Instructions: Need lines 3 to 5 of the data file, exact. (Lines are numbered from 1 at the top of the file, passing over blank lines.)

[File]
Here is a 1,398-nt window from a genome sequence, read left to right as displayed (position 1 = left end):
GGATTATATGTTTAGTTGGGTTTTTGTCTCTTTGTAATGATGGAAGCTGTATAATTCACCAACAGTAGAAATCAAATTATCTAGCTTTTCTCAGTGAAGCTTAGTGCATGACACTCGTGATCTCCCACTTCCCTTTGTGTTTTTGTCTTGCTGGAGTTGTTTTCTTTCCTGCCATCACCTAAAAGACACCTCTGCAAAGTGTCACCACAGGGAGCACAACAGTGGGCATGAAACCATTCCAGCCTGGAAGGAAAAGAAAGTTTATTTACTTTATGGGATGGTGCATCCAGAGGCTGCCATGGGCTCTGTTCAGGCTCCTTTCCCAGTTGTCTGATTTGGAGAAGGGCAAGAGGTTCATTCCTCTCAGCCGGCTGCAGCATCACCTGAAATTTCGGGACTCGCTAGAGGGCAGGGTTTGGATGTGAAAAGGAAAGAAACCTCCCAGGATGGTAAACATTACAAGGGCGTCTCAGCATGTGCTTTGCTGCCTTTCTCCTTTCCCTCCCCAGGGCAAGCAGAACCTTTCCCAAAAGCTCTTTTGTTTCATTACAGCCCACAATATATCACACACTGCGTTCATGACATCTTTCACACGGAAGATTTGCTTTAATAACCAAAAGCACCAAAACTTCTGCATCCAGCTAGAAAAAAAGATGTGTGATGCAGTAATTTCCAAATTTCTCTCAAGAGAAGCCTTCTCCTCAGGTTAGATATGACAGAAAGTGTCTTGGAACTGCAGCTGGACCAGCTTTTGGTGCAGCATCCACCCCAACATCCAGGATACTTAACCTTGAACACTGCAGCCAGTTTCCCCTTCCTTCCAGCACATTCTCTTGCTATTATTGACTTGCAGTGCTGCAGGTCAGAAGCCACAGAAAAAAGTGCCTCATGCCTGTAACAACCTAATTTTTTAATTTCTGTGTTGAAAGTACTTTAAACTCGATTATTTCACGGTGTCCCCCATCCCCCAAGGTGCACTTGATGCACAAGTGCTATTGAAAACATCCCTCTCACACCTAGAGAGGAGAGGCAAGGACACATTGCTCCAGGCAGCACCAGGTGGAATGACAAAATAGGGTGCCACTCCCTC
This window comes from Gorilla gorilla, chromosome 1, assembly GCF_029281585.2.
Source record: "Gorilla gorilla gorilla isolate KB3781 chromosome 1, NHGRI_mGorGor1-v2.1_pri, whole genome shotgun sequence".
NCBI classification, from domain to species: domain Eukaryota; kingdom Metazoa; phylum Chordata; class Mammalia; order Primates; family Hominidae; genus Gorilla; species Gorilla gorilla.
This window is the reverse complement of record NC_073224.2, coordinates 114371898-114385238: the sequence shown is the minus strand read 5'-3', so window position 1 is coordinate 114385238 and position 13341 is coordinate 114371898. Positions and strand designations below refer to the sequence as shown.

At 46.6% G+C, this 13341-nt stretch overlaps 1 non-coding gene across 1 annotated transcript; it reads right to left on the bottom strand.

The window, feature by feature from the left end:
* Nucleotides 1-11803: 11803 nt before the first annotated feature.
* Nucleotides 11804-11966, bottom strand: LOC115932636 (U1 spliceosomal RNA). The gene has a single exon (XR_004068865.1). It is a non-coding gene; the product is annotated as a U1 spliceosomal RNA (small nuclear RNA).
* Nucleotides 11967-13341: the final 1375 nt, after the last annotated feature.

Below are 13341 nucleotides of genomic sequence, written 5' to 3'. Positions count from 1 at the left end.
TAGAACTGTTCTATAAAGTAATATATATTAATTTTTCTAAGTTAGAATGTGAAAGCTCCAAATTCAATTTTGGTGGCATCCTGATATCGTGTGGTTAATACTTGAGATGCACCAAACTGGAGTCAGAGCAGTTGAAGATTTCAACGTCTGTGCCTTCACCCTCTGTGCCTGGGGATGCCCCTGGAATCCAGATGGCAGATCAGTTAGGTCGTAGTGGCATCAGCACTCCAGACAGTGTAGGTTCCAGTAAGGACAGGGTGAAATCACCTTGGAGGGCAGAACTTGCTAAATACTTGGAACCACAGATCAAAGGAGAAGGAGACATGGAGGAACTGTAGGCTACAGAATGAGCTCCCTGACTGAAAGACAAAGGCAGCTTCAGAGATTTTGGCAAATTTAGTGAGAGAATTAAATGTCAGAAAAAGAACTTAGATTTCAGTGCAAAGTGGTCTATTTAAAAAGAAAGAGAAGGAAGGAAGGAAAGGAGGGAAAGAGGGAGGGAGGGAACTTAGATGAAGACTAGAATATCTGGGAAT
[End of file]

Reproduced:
This window comes from Gorilla gorilla, chromosome 1, assembly GCF_029281585.2.
Source record: "Gorilla gorilla gorilla isolate KB3781 chromosome 1, NHGRI_mGorGor1-v2.1_pri, whole genome shotgun sequence".
NCBI classification, from domain to species: domain Eukaryota; kingdom Metazoa; phylum Chordata; class Mammalia; order Primates; family Hominidae; genus Gorilla; species Gorilla gorilla.